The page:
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Pest Populations Boom In Record Heat

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A hot summer should make for bigger mosquito populations through the rest of the year.
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A hot summer should make for bigger mosquito populations through the rest of the year.

This year, through July, has been the warmest for the continguous United States in recorded history at 4.3 degrees above the long term average. It could also make for a very buggy fall and even winter. Already, those who favor outdoor activities in places like Rock Creek Park are beginning to feel the effects.

"Once the weather started getting a little hot, once you get down the trail a little bit in Rock Creek, the mosquitoes do get pretty bad," says resident Lee Griffith, who now opts to jog on pavement instead of on the trails he once enjoyed. "There's patches where you go through where it's just full of bugs. Makes it pretty unbearable at times to either ride your bike or even jog through."

The experience of Griffith and other outdoor enthusiasts is more than merely anecdotal. Hotter temperatures accelerate the life cycle of pests like mosquitos.

"At 70 degrees fahrenheit, it might take a quelex mosquito about two weeks to complete its lifecycle, says Mike Raupp, an entomologist at the University of Maryland. "When temperature hits 90 degrees, it can complete its life cycle in seven days. The population can double in half the time."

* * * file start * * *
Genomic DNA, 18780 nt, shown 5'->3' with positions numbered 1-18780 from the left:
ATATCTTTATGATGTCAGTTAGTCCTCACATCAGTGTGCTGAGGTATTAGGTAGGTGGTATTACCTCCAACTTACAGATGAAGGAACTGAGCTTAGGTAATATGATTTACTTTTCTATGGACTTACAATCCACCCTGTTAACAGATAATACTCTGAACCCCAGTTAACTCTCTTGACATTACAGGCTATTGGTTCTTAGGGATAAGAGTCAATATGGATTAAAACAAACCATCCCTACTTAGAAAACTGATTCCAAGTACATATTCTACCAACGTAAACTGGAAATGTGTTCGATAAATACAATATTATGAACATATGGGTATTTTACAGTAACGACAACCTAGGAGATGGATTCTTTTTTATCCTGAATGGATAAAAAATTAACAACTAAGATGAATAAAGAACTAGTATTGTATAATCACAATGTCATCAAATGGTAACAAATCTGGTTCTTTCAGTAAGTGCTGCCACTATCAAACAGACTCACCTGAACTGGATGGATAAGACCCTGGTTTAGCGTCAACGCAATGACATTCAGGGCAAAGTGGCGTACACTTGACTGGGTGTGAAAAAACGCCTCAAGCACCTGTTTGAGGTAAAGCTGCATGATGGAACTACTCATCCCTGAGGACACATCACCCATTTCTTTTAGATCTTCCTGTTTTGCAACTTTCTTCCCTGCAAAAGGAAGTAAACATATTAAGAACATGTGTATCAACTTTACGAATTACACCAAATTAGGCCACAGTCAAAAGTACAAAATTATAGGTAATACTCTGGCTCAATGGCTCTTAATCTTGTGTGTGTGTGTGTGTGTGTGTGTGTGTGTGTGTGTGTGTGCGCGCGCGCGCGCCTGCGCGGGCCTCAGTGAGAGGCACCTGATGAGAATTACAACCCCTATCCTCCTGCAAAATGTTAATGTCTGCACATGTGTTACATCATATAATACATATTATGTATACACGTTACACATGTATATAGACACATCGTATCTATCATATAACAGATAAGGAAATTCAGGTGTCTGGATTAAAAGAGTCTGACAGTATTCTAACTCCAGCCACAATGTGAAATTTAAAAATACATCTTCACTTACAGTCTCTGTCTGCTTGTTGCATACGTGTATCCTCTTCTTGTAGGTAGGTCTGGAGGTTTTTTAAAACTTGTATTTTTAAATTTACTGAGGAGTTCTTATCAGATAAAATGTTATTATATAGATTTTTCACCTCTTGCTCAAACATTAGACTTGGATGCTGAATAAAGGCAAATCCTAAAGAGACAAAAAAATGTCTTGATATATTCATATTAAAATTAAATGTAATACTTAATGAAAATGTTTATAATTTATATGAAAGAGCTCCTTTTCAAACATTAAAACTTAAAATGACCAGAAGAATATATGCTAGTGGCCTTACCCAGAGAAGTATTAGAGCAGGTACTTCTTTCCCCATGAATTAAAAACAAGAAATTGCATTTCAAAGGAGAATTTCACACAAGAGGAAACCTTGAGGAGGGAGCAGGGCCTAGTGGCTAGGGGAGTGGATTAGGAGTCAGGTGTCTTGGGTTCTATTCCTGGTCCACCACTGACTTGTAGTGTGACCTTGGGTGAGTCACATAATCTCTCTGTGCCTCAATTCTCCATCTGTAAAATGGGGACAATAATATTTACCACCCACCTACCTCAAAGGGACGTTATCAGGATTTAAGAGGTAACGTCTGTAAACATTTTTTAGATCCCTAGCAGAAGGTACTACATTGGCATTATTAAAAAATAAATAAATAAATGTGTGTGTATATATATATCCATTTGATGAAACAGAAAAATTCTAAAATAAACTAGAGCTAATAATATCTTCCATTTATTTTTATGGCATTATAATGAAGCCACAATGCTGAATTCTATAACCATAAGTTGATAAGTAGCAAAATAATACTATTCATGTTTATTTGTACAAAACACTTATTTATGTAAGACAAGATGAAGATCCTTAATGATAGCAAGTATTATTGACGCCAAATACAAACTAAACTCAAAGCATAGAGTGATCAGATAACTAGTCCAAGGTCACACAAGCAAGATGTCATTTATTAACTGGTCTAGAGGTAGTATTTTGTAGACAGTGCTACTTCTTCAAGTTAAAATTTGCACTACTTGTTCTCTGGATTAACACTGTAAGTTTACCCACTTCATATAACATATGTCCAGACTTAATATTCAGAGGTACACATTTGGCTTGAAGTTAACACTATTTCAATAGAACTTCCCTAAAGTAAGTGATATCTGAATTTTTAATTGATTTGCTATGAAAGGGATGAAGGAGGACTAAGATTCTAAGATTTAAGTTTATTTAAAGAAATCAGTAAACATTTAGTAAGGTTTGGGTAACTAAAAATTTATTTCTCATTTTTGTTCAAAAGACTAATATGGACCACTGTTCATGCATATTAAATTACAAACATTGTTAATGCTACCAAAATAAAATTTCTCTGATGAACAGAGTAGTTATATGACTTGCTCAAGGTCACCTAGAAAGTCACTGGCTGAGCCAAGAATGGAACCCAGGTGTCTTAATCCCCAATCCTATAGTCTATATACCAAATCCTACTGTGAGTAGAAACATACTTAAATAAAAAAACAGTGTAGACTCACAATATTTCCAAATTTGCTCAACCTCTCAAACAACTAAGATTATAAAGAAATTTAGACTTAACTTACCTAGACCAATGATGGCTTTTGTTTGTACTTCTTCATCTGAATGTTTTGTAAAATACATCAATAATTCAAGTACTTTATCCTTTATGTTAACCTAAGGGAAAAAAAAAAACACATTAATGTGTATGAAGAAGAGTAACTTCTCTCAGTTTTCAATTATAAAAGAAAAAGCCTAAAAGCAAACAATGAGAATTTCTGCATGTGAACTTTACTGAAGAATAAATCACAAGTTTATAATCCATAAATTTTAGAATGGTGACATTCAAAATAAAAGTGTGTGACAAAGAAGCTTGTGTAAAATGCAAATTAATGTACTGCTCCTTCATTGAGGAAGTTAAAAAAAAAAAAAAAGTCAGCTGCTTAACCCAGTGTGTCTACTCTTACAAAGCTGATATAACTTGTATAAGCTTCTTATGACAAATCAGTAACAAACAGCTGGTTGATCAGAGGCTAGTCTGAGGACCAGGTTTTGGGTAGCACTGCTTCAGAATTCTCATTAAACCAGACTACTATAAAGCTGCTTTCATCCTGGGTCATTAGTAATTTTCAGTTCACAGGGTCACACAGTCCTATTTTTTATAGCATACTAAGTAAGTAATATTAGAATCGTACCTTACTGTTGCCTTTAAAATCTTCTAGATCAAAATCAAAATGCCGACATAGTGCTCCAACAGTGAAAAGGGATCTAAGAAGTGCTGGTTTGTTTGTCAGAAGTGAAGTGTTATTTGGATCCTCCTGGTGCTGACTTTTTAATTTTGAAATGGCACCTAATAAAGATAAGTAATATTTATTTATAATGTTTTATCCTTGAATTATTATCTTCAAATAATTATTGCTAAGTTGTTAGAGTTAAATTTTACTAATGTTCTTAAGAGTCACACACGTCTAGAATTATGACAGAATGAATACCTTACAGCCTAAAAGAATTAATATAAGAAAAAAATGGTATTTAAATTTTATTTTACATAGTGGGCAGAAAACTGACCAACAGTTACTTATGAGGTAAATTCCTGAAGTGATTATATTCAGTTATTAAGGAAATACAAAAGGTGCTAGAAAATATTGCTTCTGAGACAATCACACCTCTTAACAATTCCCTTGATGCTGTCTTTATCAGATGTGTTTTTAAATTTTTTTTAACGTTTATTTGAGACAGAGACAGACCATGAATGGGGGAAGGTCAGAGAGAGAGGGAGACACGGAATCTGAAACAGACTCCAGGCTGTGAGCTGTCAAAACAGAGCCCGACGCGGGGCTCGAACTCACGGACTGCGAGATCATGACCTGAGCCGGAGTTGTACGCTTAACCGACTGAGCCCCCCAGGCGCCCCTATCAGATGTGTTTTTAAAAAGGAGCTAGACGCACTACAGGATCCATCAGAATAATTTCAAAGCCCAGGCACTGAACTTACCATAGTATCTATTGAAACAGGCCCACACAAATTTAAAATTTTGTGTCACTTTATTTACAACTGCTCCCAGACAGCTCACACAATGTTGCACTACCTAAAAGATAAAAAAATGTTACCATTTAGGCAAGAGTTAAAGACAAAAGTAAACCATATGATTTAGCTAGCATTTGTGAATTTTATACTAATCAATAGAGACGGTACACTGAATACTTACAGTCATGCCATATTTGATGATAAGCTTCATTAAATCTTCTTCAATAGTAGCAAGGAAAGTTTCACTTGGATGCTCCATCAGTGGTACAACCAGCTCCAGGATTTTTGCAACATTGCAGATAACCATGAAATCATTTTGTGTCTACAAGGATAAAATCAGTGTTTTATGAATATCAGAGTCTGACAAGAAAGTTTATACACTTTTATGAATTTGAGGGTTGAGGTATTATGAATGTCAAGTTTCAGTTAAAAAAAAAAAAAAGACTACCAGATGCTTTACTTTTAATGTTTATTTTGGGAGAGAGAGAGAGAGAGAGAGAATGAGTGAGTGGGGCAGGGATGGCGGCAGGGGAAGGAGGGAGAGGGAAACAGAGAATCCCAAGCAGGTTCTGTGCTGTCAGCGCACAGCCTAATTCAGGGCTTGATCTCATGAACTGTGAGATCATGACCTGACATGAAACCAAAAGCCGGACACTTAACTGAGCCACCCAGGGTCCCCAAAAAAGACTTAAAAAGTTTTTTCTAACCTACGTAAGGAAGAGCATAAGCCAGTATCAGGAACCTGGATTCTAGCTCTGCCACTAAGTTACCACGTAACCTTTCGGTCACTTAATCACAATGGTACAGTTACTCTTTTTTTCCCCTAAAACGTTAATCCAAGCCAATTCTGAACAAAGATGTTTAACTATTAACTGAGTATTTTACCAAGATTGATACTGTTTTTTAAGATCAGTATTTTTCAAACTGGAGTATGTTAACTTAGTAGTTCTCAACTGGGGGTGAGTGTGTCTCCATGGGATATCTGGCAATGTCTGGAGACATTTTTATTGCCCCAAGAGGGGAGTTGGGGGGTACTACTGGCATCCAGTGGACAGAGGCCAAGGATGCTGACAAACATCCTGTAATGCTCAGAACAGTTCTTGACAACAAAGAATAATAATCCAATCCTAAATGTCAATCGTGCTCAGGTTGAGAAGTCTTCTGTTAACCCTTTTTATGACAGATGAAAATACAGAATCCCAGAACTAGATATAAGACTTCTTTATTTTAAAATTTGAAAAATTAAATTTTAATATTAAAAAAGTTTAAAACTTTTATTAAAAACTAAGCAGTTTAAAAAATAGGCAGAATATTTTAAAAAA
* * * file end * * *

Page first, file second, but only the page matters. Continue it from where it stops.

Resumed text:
It's not just a matter of nuisance, either. The D.C. Department of Health has detected mosquito borne West Nile Virus in D.C., and four cases of exposure are suspected in Maryland.  Senior Citizens and those with weakened immune systems are most at risk.  Raupp says the drought has helped hold back the mosquito population to a certain extent, but they are ready to surge whenever things get wet.

"Now we're in monsoon season, we're having pop up thunderstorms on a regular basis, containers are being filled with water that water is standing and providing the breeding sites," says Griffith. "So really, we're in for mosquito season from here on out... Last year there were still mosquitos biting in December."

He says as global climate change continues, to expect more years like this.

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